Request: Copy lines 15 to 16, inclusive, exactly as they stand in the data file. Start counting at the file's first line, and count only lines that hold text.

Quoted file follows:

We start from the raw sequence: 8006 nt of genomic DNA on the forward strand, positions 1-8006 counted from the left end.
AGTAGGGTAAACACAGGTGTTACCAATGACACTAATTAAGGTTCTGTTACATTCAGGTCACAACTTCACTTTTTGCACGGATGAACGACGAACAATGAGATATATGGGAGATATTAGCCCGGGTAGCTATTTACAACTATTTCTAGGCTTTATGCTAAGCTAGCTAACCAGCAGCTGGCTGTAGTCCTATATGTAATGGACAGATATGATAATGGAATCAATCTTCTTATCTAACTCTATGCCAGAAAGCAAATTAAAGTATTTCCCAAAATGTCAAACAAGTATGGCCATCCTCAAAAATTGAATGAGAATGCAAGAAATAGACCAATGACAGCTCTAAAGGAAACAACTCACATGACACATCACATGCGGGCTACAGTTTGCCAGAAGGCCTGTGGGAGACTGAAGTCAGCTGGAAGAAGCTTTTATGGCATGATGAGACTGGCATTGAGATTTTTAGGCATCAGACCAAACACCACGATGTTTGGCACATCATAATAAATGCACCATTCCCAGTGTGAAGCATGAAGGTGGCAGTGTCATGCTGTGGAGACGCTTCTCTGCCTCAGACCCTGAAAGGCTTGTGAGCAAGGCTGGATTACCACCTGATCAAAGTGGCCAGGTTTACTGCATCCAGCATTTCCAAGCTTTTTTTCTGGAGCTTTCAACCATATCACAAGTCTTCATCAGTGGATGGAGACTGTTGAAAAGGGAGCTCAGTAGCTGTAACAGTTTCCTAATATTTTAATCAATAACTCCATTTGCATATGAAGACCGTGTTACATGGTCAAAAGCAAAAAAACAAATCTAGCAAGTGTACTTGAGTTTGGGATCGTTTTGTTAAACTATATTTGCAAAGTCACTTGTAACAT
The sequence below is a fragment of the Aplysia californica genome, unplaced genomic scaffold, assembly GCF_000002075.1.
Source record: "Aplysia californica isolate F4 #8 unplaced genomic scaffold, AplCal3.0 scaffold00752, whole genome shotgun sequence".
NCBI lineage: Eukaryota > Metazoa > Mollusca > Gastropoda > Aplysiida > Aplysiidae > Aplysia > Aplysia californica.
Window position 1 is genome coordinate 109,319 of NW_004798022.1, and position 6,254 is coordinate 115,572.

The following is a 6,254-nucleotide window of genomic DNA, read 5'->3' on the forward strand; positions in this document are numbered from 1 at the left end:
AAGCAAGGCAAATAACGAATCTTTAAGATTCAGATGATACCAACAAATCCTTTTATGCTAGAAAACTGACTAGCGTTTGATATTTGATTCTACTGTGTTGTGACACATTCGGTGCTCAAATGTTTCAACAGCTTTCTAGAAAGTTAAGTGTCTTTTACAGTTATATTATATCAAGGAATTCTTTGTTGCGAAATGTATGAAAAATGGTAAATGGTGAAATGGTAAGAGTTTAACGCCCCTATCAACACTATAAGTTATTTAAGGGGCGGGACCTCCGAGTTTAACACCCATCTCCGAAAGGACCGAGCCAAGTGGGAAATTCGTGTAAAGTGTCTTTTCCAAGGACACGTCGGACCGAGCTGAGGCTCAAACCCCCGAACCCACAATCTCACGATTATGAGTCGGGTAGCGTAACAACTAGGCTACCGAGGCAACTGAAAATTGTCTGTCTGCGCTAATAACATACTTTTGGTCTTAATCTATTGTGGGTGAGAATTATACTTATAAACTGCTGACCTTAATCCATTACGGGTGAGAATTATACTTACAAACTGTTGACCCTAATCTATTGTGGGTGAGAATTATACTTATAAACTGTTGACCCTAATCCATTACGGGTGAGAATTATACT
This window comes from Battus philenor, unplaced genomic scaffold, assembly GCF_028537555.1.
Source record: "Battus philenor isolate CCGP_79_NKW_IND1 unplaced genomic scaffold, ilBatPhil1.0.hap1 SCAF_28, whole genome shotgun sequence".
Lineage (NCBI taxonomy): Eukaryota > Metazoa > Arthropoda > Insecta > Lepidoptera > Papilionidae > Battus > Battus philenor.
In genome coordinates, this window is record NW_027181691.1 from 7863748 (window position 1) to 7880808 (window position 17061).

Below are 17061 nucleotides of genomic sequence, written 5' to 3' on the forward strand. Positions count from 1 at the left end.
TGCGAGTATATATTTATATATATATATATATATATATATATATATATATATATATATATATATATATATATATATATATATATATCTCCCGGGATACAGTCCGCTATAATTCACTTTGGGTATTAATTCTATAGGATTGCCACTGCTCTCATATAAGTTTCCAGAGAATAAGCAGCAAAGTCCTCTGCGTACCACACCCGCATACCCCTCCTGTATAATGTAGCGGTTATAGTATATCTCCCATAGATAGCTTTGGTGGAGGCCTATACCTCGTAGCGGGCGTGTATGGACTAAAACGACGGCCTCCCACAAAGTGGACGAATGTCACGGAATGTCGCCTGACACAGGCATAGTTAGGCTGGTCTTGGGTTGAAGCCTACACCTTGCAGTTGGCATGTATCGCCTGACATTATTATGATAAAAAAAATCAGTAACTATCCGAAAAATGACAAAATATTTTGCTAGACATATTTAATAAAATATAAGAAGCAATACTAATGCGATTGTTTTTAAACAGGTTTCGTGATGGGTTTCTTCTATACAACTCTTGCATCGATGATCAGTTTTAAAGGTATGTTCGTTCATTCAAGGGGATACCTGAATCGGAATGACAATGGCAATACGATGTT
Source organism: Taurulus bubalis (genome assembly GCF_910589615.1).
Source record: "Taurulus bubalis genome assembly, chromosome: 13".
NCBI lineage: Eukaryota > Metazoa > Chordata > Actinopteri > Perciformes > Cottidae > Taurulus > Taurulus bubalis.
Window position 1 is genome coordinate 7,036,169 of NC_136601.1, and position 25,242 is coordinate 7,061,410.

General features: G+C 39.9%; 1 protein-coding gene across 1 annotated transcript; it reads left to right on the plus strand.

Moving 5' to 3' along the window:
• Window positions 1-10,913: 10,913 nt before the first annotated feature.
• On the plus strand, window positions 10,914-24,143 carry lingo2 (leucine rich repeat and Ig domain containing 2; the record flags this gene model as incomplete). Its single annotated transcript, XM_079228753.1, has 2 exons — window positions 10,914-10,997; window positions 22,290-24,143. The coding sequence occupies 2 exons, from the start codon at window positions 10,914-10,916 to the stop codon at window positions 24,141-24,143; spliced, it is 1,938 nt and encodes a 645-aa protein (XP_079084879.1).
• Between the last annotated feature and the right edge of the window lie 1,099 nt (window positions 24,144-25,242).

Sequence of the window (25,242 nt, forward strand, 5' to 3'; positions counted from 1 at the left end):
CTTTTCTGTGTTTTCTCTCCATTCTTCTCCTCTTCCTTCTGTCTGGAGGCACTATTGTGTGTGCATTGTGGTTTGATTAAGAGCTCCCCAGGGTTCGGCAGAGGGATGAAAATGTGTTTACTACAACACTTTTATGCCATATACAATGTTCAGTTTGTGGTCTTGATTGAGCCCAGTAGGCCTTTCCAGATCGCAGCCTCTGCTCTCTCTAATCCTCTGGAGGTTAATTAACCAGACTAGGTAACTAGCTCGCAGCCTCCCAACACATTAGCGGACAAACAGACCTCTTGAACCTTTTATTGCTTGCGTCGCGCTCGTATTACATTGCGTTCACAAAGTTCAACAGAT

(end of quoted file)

Source organism: Taurulus bubalis (genome assembly GCF_910589615.1).
Source record: "Taurulus bubalis genome assembly, chromosome: 13".